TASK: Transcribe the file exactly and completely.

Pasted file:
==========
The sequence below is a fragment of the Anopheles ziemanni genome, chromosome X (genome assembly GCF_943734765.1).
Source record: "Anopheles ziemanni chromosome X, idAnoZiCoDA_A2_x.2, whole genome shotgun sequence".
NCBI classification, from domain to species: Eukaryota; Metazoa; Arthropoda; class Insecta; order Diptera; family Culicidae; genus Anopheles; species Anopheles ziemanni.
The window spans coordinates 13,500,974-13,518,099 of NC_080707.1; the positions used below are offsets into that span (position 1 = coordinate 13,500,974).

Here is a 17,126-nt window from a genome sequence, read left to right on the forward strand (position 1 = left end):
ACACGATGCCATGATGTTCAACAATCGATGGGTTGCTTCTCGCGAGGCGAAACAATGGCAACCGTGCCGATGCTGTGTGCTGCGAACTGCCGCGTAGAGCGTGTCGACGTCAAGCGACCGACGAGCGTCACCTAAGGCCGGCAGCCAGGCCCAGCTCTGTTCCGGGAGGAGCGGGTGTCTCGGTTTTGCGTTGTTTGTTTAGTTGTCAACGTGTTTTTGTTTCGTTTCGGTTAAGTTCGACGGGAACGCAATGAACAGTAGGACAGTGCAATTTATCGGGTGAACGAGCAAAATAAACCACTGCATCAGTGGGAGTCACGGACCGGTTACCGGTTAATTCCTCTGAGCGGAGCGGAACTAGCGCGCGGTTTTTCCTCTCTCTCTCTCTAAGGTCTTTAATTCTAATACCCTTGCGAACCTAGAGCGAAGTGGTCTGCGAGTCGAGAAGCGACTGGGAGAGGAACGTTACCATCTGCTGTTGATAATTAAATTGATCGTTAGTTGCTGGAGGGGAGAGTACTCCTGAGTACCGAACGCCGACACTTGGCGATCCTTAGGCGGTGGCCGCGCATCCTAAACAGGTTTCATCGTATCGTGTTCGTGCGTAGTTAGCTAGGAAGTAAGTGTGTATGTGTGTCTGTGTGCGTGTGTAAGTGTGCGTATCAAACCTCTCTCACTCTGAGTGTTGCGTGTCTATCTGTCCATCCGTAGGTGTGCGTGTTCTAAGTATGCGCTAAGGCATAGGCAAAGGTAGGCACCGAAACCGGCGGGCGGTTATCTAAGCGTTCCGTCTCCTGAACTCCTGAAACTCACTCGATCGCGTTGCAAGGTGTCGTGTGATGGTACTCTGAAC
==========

The sequence below is a fragment of the Anopheles ziemanni genome, chromosome X (genome assembly GCF_943734765.1).
Source record: "Anopheles ziemanni chromosome X, idAnoZiCoDA_A2_x.2, whole genome shotgun sequence".
NCBI classification, from domain to species: Eukaryota; Metazoa; Arthropoda; class Insecta; order Diptera; family Culicidae; genus Anopheles; species Anopheles ziemanni.
The window spans coordinates 13,500,974-13,518,099 of NC_080707.1; the positions used below are offsets into that span (position 1 = coordinate 13,500,974).

Here is a 17,126-nt window from a genome sequence, read left to right on the forward strand (position 1 = left end):
ACACGATGCCATGATGTTCAACAATCGATGGGTTGCTTCTCGCGAGGCGAAACAATGGCAACCGTGCCGATGCTGTGTGCTGCGAACTGCCGCGTAGAGCGTGTCGACGTCAAGCGACCGACGAGCGTCACCTAAGGCCGGCAGCCAGGCCCAGCTCTGTTCCGGGAGGAGCGGGTGTCTCGGTTTTGCGTTGTTTGTTTAGTTGTCAACGTGTTTTTGTTTCGTTTCGGTTAAGTTCGACGGGAACGCAATGAACAGTAGGACAGTGCAATTTATCGGGTGAACGAGCAAAATAAACCACTGCATCAGTGGGAGTCACGGACCGGTTACCGGTTAATTCCTCTGAGCGGAGCGGAACTAGCGCGCGGTTTTTCCTCTCTCTCTCTCTAAGGTCTTTAATTCTAATACCCTTGCGAACCTAGAGCGAAGTGGTCTGCGAGTCGAGAAGCGACTGGGAGAGGAACGTTACCATCTGCTGTTGATAATTAAATTGATCGTTAGTTGCTGGAGGGGAGAGTACTCCTGAGTACCGAACGCCGACACTTGGCGATCCTTAGGCGGTGGCCGCGCATCCTAAACAGGTTTCATCGTATCGTGTTCGTGCGTAGTTAGCTAGGAAGTAAGTGTGTATGTGTGTCTGTGTGCGTGTGTAAGTGTGCGTATCAAACCTCTCTCACTCTGAGTGTTGCGTGTCTATCTGTCCATCCGTAGGTGTGCGTGTTCTAAGTATGCGCTAAGGCATAGGCAAAGGTAGGCACCGAAACCGGCGGGCGGTTATCTAAGCGTTCCGTCTCCTGAACTCCTGAAACTCACTCGATCGCGTTGCAAGGTGTCGTGTGATGGTACTCTGAAC